SAFe is an agile framework aimed to be deployed at enterprise scale, based on Lean, Agile and DevOps approaches. Even though deploying agility at enterprise scale may sound appealing, when it comes to the practical stage, the complexity of the technical vocabulary is likely to be disheartening for many of us. Before getting started, you better take time to learn the basics: how to speak SAFe – scaled agile framework ? Let’s see all about vocab, roles and specific events.
The fundamentals of SAFe – Glossary
Agile Release Train (ART)
The Agile Release Train (ART) is a cross-functional team made of several multi-profile Agile teams.
Communities of Practice (CoPs)
Communities of Practices (CoPs) are organized groups of people with a common interest in a specific technical or business field. These different groups collaborate on a regular basis to share information, to strengthen their skills and intensively work to increase their general knowledge of their field of expertise.
The Portfolio Backlog is SAFe highest level of backlog. This means that it encompasses a list of epics.
Program Increment (PI) Planning
The Program Increment (PI) Planning is a regular planning event, organized face-to-face, which sets the working rhythm of the Agile Release Train (ART) and also provides all the ART teams with a common mission and vision.
The solution Train is an organizational concept used to set up more complex solutions, requiring not only the coordination of several Agile Release Trains (ART), but also Suppliers contributions. The purpose is to align the ART group with a shared business and technological mission thanks to the solution vision, the Backlog vision as well as the Roadmap vision; and all this, according to the Program Increment (PI).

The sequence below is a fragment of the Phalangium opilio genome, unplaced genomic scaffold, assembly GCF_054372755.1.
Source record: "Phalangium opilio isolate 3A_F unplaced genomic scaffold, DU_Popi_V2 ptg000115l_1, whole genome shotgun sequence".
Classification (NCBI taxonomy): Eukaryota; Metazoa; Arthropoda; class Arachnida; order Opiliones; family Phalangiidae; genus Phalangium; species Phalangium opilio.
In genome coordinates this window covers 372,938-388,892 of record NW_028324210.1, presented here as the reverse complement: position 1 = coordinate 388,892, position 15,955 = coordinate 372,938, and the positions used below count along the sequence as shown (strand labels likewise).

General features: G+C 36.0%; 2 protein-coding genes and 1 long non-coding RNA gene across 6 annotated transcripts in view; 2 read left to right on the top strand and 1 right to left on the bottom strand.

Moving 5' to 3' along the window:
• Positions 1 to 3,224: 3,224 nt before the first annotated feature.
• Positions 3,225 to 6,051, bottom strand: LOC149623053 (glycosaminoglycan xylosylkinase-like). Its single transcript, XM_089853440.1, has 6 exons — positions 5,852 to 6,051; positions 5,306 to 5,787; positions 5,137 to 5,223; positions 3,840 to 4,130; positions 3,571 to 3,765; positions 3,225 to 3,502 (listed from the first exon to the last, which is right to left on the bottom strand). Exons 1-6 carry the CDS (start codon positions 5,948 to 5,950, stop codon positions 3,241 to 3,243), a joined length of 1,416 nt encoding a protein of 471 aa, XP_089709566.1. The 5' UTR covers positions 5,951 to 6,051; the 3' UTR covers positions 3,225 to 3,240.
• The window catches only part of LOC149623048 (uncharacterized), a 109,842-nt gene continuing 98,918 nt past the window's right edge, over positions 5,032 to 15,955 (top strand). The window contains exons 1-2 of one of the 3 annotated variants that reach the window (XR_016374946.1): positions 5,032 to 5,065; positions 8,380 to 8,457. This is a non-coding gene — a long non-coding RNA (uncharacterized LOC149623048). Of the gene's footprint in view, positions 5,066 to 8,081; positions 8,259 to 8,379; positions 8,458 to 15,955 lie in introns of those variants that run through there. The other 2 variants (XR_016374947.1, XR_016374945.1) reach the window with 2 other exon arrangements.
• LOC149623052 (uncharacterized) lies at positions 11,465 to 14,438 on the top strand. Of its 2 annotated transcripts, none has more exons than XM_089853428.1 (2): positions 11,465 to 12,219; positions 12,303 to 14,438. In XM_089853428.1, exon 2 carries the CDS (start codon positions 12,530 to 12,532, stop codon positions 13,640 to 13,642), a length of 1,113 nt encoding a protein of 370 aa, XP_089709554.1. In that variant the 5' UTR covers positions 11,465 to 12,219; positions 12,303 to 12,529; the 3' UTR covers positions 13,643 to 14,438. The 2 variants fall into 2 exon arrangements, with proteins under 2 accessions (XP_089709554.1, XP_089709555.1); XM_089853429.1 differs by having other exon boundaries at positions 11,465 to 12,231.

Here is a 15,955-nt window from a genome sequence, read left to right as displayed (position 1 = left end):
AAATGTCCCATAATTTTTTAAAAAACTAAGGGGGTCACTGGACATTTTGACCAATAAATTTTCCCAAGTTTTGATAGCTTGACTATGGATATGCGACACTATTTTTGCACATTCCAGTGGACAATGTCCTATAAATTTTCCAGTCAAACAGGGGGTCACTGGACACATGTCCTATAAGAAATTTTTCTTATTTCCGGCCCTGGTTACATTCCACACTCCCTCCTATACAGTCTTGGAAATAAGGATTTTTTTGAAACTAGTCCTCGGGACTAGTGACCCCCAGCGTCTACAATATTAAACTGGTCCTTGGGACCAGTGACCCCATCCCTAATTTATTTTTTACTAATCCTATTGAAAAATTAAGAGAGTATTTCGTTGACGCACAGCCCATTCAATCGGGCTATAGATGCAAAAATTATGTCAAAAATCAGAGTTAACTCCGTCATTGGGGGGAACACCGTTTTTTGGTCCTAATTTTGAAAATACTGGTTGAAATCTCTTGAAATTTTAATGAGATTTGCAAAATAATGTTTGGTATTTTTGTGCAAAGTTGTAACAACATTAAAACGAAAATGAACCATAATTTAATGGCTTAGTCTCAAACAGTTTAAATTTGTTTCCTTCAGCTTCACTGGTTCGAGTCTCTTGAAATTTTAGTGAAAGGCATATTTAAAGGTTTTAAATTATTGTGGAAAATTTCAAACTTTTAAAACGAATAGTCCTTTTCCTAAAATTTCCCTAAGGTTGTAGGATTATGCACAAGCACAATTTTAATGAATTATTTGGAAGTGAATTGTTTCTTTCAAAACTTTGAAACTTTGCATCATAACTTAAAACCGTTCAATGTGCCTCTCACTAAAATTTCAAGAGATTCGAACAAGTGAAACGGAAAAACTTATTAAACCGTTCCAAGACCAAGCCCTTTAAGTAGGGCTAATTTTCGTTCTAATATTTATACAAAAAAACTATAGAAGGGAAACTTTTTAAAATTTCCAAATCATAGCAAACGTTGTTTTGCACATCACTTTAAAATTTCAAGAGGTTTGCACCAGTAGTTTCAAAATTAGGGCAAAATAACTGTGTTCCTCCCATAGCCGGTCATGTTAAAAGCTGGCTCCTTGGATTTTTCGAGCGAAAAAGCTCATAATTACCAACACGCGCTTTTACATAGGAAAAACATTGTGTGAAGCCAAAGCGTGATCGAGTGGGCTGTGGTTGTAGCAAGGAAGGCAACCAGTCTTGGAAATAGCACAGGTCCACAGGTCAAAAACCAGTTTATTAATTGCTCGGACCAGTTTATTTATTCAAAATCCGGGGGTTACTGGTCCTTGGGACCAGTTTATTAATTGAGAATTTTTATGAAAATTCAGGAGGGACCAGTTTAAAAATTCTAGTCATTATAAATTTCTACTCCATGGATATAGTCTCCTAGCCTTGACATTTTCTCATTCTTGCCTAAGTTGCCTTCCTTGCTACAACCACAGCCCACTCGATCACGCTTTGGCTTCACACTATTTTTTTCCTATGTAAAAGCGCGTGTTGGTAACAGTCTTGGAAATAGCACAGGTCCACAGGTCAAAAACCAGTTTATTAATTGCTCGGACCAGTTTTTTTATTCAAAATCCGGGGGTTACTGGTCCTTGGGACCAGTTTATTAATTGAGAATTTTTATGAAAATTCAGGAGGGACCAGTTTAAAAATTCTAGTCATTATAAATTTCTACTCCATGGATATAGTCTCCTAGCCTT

Value Streams are a long-lived series of steps used to develop a solution and create a continuous flow of value to be delivered to Customers. SAFe Value Streams are used not only to set and achieve business objectives for the portfolio, but also to organise Agile Release Trains (ART) in order to deliver value faster.
The Architectural Runway includes the existing code, components and technical infrastructures needed to implement new features, avoiding excessive redesign or deadlines extensions.
Compliance represents both a strategy and a set of activities and artifacts that allow teams to implement Lean-Agile development methods in order to develop the highest possible quality systems, while ensuring to meet legal, technical or any other industry standards.